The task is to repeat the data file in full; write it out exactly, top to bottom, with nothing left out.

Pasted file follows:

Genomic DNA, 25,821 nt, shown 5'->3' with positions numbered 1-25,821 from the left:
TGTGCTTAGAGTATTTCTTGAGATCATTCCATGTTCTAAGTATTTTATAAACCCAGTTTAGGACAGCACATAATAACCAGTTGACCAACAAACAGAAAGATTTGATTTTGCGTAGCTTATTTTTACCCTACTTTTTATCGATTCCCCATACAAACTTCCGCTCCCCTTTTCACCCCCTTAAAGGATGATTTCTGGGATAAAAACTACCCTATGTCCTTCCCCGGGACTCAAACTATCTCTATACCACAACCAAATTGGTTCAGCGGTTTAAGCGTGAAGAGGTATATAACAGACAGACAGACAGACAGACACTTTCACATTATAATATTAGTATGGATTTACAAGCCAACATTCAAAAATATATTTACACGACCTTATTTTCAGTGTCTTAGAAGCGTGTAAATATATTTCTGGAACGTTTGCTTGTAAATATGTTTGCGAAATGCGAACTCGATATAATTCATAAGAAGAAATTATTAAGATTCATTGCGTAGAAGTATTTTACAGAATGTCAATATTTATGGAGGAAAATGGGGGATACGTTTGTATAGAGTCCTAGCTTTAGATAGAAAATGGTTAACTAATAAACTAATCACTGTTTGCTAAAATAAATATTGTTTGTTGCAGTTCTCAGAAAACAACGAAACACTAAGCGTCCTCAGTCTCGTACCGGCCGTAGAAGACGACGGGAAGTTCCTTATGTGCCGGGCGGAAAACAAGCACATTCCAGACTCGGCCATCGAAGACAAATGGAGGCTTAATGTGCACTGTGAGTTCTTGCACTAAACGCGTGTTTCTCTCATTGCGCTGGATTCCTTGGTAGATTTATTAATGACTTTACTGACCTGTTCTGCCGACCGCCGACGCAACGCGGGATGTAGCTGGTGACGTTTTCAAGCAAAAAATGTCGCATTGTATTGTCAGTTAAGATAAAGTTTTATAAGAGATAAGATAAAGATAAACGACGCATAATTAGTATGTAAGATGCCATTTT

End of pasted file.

Genomic DNA, 25,821 nt, shown 5'->3' with positions numbered 1-25,821 from the left:
TGTGCTTAGAGTATTTCTTGAGATCATTCCATGTTCTAAGTATTTTATAAACCCAGTTTAGGACAGCACATAATAACCAGTTGACCAACAAACAGAAAGATTTGATTTTGCGTAGCTTATTTTTACCCTACTTTTTATCGATTCCCCATACAAACTTCCGCTCCCCTTTTCACCCCCTTAAAGGATGATTTCTGGGATAAAAACTACCCTATGTCCTTCCCCGGGACTCAAACTATCTCTATACCACAACCAAATTGGTTCAGCGGTTTAAGCGTGAAGAGGTATATAACAGACAGACAGACAGACAGACACTTTCACATTATAATATTAGTATGGATTTACAAGCCAACATTCAAAAATATATTTACACGACCTTATTTTCAGTGTCTTAGAAGCGTGTAAATATATTTCTGGAACGTTTGCTTGTAAATATGTTTGCGAAATGCGAACTCGATATAATTCATAAGAAGAAATTATTAAGATTCATTGCGTAGAAGTATTTTACAGAATGTCAATATTTATGGAGGAAAATGGGGGATACGTTTGTATAGAGTCCTAGCTTTAGATAGAAAATGGTTAACTAATAAACTAATCACTGTTTGCTAAAATAAATATTGTTTGTTGCAGTTCTCAGAAAACAACGAAACACTAAGCGTCCTCAGTCTCGTACCGGCCGTAGAAGACGACGGGAAGTTCCTTATGTGCCGGGCGGAAAACAAGCACATTCCAGACTCGGCCATCGAAGACAAATGGAGGCTTAATGTGCACTGTGAGTTCTTGCACTAAACGCGTGTTTCTCTCATTGCGCTGGATTCCTTGGTAGATTTATTAATGACTTTACTGACCTGTTCTGCCGACCGCCGACGCAACGCGGGATGTAGCTGGTGACGTTTTCAAGCAAAAAATGTCGCATTGTATTGTCAGTTAAGATAAAGTTTTATAAGAGATAAGATAAAGATAAACGACGCATAATTAGTATGTAAGATGCCATTTT